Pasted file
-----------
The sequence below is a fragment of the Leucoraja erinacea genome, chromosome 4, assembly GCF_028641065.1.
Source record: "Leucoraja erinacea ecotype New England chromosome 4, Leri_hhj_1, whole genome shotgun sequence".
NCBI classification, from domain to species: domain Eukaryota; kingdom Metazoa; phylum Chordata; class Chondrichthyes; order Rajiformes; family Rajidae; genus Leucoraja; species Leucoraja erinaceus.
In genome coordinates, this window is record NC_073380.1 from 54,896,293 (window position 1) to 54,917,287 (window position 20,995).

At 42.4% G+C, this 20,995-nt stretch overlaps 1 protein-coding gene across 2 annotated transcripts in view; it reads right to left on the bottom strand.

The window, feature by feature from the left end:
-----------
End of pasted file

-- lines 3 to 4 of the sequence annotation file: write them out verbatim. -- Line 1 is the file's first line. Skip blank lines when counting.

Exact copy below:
NCBI classification, from domain to species: domain Eukaryota; kingdom Metazoa; phylum Chordata; class Chondrichthyes; order Rajiformes; family Rajidae; genus Leucoraja; species Leucoraja erinaceus.
In genome coordinates, this window is record NC_073380.1 from 54,896,293 (window position 1) to 54,917,287 (window position 20,995).